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Morningstar runs the numbers

Lex Hall  |  04 Jan 2021Text size  Decrease  Increase  |  
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We take a numerical look through this week's Morningstar research. Plus, our most popular articles and videos for the week ended 1 January.

220 per cent

The gain posted by Bitcoin in the calendar year 2020. “After reaching some troughs in the past years, Cryptocurrencies are back as a genuine alternate asset class,” writes Sharesight’s Prashant Mohan. Alongside Bitcoin’s rise, gold has also rallied, notes Morningstar’s John Rekenthaler. “The two assets may not continue to move in tandem, but they should fulfill the same role for a conventional stock/bond portfolio, that is to provide a great deal of diversification for a relatively small purchase,” Rekenthaler says.

More than 50 per cent

Given the stunning market reversal, it’s not surprising that the 10 best-performing wide-moat stocks of 2020 that Morningstar analysts currently cover have posted eye-popping returns—all in excess of 50 per cent, writes Susan Dziubinski. “As a refresher, we assign wide Morningstar economic moat ratings to only the highest-quality companies, those we think can outearn their costs of capital over the next two decades.” Veeva Systems, Taiwan Semiconductor Manufacturing, and Amazon.com are among the names that did well.

70 per cent

The cannabis market is undergoing a rapid transformation fuelled by accelerating global growth and favourable regulations, writes Morningstar contributor Vikram Barhat. While the competition in cannabis stocks is intensifying, growth opportunities continue to surge. The US is expected to account for 70 per cent of the world’s US$93.8 billion ($124 billion) market by 2025, according to Euromonitor International. “It is noteworthy, however, that while the industry is growing rapidly, it is also highly volatile,” Barhat says. “Experts recommend investors exercise caution, only assign a small portion of cannabis to their portfolio, and have some ability to roll with market gyrations.”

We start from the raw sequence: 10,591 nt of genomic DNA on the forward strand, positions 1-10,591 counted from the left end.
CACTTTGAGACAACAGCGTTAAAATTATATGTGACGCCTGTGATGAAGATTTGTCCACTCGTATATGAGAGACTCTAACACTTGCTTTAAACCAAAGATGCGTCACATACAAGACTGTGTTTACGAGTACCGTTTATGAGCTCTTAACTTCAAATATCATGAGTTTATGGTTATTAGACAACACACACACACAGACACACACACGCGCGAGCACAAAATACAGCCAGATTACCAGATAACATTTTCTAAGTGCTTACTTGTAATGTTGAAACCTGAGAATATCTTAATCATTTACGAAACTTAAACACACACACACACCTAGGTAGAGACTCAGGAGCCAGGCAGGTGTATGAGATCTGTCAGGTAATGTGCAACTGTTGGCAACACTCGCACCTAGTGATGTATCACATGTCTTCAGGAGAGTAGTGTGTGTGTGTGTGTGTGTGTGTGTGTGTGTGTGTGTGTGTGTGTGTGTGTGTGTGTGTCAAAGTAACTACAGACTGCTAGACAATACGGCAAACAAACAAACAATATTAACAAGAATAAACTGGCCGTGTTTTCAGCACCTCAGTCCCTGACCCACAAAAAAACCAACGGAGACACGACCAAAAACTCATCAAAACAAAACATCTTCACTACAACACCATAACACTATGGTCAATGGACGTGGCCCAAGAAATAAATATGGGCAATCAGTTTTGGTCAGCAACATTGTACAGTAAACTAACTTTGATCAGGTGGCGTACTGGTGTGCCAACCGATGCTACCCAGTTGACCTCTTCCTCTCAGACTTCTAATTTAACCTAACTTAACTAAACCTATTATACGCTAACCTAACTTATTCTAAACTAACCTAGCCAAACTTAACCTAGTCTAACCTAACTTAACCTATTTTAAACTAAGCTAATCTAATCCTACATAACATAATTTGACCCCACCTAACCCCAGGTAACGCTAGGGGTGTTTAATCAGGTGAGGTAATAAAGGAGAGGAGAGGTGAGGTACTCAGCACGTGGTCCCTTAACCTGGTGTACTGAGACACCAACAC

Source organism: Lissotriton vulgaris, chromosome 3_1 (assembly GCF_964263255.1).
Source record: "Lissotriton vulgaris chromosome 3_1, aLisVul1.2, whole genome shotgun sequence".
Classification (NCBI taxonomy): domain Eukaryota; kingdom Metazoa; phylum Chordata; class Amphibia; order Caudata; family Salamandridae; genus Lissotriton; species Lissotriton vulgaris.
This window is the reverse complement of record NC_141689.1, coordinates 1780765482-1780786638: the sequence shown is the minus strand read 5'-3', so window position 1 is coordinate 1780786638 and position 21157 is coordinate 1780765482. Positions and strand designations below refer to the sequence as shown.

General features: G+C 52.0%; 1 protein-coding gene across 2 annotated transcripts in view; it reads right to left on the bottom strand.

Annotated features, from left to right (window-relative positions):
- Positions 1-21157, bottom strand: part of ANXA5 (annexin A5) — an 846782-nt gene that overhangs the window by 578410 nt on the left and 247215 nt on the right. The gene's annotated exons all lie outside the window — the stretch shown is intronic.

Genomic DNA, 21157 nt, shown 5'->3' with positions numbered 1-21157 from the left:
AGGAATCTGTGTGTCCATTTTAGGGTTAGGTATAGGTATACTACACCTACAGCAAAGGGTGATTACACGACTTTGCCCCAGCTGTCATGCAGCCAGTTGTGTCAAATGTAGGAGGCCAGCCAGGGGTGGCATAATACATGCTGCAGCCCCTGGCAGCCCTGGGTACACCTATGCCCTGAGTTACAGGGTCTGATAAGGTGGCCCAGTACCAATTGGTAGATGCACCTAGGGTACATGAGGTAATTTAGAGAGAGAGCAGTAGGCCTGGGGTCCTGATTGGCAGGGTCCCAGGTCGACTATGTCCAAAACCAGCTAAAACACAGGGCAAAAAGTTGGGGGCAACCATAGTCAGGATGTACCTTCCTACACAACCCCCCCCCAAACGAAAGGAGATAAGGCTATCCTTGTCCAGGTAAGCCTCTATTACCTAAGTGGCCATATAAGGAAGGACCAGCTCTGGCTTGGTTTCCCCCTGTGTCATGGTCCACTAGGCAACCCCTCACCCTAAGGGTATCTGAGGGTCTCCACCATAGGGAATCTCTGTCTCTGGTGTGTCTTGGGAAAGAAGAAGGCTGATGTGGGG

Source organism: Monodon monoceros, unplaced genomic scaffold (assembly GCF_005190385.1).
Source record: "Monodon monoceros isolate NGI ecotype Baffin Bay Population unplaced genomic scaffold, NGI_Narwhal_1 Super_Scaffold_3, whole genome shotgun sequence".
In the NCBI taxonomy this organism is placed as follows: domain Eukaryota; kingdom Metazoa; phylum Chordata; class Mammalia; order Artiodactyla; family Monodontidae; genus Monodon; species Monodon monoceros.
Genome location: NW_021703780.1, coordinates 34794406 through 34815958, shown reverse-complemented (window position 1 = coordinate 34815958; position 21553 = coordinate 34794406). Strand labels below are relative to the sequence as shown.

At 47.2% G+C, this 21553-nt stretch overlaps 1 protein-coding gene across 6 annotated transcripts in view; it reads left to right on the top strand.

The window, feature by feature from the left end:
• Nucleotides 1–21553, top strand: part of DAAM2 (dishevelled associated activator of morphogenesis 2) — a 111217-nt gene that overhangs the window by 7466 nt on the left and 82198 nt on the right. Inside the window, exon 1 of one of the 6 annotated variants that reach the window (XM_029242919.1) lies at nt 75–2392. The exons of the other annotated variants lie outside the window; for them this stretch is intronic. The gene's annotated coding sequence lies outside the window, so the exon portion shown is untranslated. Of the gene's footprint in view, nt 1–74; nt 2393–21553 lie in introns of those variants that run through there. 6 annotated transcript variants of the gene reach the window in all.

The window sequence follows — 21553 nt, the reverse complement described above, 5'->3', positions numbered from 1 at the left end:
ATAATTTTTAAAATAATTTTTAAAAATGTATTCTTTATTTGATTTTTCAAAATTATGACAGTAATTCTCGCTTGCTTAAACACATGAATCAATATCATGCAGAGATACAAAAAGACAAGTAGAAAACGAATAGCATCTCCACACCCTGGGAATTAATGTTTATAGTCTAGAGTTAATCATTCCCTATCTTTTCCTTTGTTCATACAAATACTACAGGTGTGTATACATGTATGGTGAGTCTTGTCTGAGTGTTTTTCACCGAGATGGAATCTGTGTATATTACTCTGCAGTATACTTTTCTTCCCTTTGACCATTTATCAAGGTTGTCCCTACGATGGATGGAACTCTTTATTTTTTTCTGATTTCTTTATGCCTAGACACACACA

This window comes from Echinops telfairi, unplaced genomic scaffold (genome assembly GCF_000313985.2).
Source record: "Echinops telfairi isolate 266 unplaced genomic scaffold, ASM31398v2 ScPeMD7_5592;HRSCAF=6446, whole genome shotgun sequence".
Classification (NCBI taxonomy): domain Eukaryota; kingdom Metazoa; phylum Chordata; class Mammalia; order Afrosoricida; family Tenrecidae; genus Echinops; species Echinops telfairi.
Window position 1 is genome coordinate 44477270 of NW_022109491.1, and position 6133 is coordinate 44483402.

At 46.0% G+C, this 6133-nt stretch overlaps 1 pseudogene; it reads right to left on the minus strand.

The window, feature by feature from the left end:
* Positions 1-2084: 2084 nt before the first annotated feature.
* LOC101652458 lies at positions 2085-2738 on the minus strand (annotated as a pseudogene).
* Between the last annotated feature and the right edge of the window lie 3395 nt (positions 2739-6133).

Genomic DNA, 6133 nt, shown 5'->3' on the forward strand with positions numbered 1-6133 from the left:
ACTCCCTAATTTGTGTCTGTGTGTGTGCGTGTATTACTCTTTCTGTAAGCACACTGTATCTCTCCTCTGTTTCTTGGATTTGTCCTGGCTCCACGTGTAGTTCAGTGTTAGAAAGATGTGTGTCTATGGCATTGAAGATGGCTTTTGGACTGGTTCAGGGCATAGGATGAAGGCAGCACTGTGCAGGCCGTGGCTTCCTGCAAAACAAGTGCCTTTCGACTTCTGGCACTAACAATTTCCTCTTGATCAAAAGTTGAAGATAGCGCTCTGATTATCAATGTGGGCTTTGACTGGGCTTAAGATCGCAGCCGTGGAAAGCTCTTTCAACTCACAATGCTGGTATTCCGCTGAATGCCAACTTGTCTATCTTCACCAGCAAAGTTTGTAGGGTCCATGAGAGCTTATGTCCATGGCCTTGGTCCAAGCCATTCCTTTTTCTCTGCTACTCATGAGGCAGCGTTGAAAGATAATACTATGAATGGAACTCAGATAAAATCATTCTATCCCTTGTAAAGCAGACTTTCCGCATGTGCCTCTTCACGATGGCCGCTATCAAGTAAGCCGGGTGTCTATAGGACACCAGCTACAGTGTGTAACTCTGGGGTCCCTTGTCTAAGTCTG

48 per cent

The amount of room Apple takes up in the Berkshire Hathaway portfolio, notes Morningstar’s Amy Arnott. Not surprisingly, Berkshire’s portfolio is far from conventional, Arnott says. “Warren Buffett has long downplayed the value of diversification, preferring to make highly concentrated bets on a small handful of companies that he knows inside and out. As a result, it’s an unusually concentrated list. Apple, which Buffett and his team first started buying in 2016, now makes up nearly 48 per cent of its total 13-F equity holdings, even after the team sold about 36 million shares in the third quarter of 2020. Other major holdings include American Express, Bank of America, Coca-Cola, and Kraft Heinz.”

66 per cent

The amount by which the S&P 500 rallied from its low of 23 March. US stocks ended a tumultuous year with the Dow and S&P 500 at records, as the three major US equity indexes posted strong yearly gains despite the covid hit as investors looked to a post-pandemic world. In a year that marked the end of the longest bull market on record as pandemic-induced government lockdowns paralysed the global economy, equities rebounded. The S&P 500’s 66 per cent gain marked the shortest bear market in history.

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is senior editor for Morningstar Australia

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